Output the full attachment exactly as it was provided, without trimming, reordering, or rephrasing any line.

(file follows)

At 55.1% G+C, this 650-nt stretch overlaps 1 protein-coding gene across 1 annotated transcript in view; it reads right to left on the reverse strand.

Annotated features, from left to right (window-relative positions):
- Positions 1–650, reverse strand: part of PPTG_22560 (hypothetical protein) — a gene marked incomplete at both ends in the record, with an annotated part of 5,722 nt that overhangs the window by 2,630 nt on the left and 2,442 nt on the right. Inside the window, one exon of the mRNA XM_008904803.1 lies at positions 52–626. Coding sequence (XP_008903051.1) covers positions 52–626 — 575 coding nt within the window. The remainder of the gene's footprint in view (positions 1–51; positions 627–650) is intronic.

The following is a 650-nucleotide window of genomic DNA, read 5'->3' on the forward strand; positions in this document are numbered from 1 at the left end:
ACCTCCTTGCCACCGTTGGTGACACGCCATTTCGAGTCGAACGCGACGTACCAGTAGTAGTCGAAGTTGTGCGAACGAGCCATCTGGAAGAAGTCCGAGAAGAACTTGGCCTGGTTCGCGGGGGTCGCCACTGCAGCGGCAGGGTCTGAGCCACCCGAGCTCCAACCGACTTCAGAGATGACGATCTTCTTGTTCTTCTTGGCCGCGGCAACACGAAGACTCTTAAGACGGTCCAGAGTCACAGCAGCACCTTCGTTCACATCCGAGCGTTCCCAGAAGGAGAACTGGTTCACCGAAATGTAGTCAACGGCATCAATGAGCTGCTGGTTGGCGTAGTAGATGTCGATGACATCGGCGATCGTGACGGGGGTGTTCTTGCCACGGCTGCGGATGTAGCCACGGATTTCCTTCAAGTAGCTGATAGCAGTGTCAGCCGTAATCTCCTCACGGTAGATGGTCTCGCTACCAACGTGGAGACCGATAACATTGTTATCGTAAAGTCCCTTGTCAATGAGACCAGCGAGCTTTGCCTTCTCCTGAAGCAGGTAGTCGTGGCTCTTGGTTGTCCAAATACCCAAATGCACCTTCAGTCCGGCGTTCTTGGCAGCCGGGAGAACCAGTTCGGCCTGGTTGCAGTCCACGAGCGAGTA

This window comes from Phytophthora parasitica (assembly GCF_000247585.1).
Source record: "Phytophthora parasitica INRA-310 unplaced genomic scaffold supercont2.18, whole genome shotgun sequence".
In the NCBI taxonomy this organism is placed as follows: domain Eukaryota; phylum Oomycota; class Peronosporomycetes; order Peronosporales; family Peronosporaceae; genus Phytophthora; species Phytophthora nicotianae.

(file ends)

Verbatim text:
At 55.1% G+C, this 650-nt stretch overlaps 1 protein-coding gene across 1 annotated transcript in view; it reads right to left on the reverse strand.

Annotated features, from left to right (window-relative positions):
- Positions 1–650, reverse strand: part of PPTG_22560 (hypothetical protein) — a gene marked incomplete at both ends in the record, with an annotated part of 5,722 nt that overhangs the window by 2,630 nt on the left and 2,442 nt on the right. Inside the window, one exon of the mRNA XM_008904803.1 lies at positions 52–626. Coding sequence (XP_008903051.1) covers positions 52–626 — 575 coding nt within the window. The remainder of the gene's footprint in view (positions 1–51; positions 627–650) is intronic.

The following is a 650-nucleotide window of genomic DNA, read 5'->3' on the forward strand; positions in this document are numbered from 1 at the left end:
ACCTCCTTGCCACCGTTGGTGACACGCCATTTCGAGTCGAACGCGACGTACCAGTAGTAGTCGAAGTTGTGCGAACGAGCCATCTGGAAGAAGTCCGAGAAGAACTTGGCCTGGTTCGCGGGGGTCGCCACTGCAGCGGCAGGGTCTGAGCCACCCGAGCTCCAACCGACTTCAGAGATGACGATCTTCTTGTTCTTCTTGGCCGCGGCAACACGAAGACTCTTAAGACGGTCCAGAGTCACAGCAGCACCTTCGTTCACATCCGAGCGTTCCCAGAAGGAGAACTGGTTCACCGAAATGTAGTCAACGGCATCAATGAGCTGCTGGTTGGCGTAGTAGATGTCGATGACATCGGCGATCGTGACGGGGGTGTTCTTGCCACGGCTGCGGATGTAGCCACGGATTTCCTTCAAGTAGCTGATAGCAGTGTCAGCCGTAATCTCCTCACGGTAGATGGTCTCGCTACCAACGTGGAGACCGATAACATTGTTATCGTAAAGTCCCTTGTCAATGAGACCAGCGAGCTTTGCCTTCTCCTGAAGCAGGTAGTCGTGGCTCTTGGTTGTCCAAATACCCAAATGCACCTTCAGTCCGGCGTTCTTGGCAGCCGGGAGAACCAGTTCGGCCTGGTTGCAGTCCACGAGCGAGTA

This window comes from Phytophthora parasitica (assembly GCF_000247585.1).
Source record: "Phytophthora parasitica INRA-310 unplaced genomic scaffold supercont2.18, whole genome shotgun sequence".
In the NCBI taxonomy this organism is placed as follows: domain Eukaryota; phylum Oomycota; class Peronosporomycetes; order Peronosporales; family Peronosporaceae; genus Phytophthora; species Phytophthora nicotianae.